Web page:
Film Examines Paranoia Over Anti-Semitism

IPSNEWS
"I have never experienced anti-Semitism myself, but it’s a phrase that always seems to be in the air," begins Israeli filmmaker Yoav Shamir's’ lively new documentary "Defamation". "Three words seem to appear over and over again: Holocaust, Nazi, anti-Semitism."

This phenomenon will be equally familiar to viewers in the U.S. Although by almost any measure the U.S is as friendly to Jews as any society in history, the media here is frequently filled with dire warnings about "ancient hatreds" ready to bubble over into genocide.

And although Israel’s hardline defenders in the U.S. concede that in theory criticism of the Jewish state is not synonymous with hatred of Jews, a number of recent controversies have revolved around accusations that various critics of Israel - political scientists John Mearsheimer and Stephen Walt, retired diplomat Charles Freeman, playwright Caryl Churchill - are in fact cunningly disguised anti-Semites.

In this environment, Shamir’s film - which opened last week at the Tribeca Film Festival in New York - is a welcome breath of fresh air. While modest in style and lighthearted in tone, it packs a subversive punch.

Its implicit point is that anti-Semitism, at least in Israel and the U.S., is more smoke than fire. Conditioned to see Nazis in every shadow and behind every corner, Shamir seems to say, Jews in the U.S. and Israel often manufacture an anti-Semitism that they perversely want to find.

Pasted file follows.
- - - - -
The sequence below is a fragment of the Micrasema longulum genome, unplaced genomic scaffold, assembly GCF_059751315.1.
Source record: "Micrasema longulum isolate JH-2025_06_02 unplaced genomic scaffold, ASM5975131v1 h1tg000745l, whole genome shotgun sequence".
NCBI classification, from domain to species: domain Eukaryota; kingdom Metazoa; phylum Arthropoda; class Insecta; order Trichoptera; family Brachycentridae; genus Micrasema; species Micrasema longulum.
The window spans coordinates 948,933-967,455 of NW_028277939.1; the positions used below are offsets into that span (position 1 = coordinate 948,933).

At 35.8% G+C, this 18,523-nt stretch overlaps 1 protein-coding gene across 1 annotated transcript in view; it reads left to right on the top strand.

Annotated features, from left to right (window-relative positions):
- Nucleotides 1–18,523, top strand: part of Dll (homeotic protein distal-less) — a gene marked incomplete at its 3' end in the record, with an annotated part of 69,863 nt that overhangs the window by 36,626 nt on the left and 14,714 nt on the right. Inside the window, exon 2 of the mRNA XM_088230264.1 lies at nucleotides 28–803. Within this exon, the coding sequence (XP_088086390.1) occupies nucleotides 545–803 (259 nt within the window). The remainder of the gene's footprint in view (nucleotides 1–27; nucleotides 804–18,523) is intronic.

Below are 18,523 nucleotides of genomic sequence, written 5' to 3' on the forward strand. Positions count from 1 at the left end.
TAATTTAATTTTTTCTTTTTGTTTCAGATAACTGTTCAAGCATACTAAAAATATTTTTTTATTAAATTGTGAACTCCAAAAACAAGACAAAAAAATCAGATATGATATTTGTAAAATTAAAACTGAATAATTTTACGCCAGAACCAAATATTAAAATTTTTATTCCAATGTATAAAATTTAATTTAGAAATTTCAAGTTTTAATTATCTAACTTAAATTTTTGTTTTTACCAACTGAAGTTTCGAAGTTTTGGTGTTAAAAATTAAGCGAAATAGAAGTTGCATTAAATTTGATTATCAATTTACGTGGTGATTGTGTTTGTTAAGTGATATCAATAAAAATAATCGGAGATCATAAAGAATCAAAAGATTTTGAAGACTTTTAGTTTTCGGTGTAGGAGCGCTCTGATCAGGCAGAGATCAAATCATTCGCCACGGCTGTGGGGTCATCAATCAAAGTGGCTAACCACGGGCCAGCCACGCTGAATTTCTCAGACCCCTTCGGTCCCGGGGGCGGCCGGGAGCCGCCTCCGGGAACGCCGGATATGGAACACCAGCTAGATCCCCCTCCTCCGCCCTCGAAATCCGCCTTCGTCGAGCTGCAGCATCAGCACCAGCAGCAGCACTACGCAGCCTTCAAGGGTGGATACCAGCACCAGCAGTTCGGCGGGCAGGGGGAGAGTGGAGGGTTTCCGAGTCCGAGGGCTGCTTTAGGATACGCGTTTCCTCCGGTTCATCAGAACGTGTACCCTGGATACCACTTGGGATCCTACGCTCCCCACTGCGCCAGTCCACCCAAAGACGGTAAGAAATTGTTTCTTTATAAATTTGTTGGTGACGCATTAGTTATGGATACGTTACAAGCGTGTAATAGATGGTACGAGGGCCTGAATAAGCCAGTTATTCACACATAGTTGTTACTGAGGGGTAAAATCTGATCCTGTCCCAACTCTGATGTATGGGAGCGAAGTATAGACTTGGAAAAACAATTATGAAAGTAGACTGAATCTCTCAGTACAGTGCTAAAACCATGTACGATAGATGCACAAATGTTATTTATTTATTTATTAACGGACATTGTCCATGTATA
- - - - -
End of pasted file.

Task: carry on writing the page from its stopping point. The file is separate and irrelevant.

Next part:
The film’s star, as it were, is Abraham Foxman, head of the venerable Anti-Defamation League (ADL), who is familiar to U.S. viewers for his frequent denunciations of various critics of Israel for anti-Semitism.

"Defamation" captures Foxman in his element - schmoozing with donors, heading ceremonies alongside Israeli politicians, browbeating foreign officials. It is not, however, a terribly flattering portrayal.

Foxman’s associates whisper behind his back that his views are extreme even by their standards, and an Orthodox Brooklyn rabbi flatly states that Foxman "has to create a problem because [he] needs a job".

The film’s portrayal of the ADL tends to support the rabbi’s assessment. When pressed to detail recent anti-Semitic incidents in the U.S., an ADL employee can only come up with a few examples of employees who had difficulty getting time off for Jewish holidays. Finally, she settles on the case of a police officer who was overhead privately making a mildly disparaging reference to Jews - and then apologised profusely.

Foxman plainly has trouble reconciling his own power and influence with his vision of Jews as downtrodden victims of anti-Semitism. While being chauffeured to a meeting with Ukrainian government officials, he explains that they value him because of their perceptions of Jewish influence - which are themselves a sign of anti-Semitism. But if they think we have this power, he asks, why not use it?

Israeli journalist and peace activist Uri Avnery, who has a memorable cameo, puts it more accurately: if anti-Semitism were truly a major force in the U.S., Foxman and the rest of the Israel lobby would not be able to operate the way they do.

As a counterpoint to Foxman, "Defamation" also gives a prominent role to Norman Finkelstein, the anti-Israel gadfly and author of books like "The Holocaust Industry".

Finkelstein seems far more thoughtful and articulate than Foxman, and he gets in a few good shots at the "warmongers from Martha’s Vineyard" pushing Likudnik policies in Washington, the "pathological narcissism" underlying rich U.S. Jews’ sense of victimisation, and the misuse of the Holocaust for political purposes.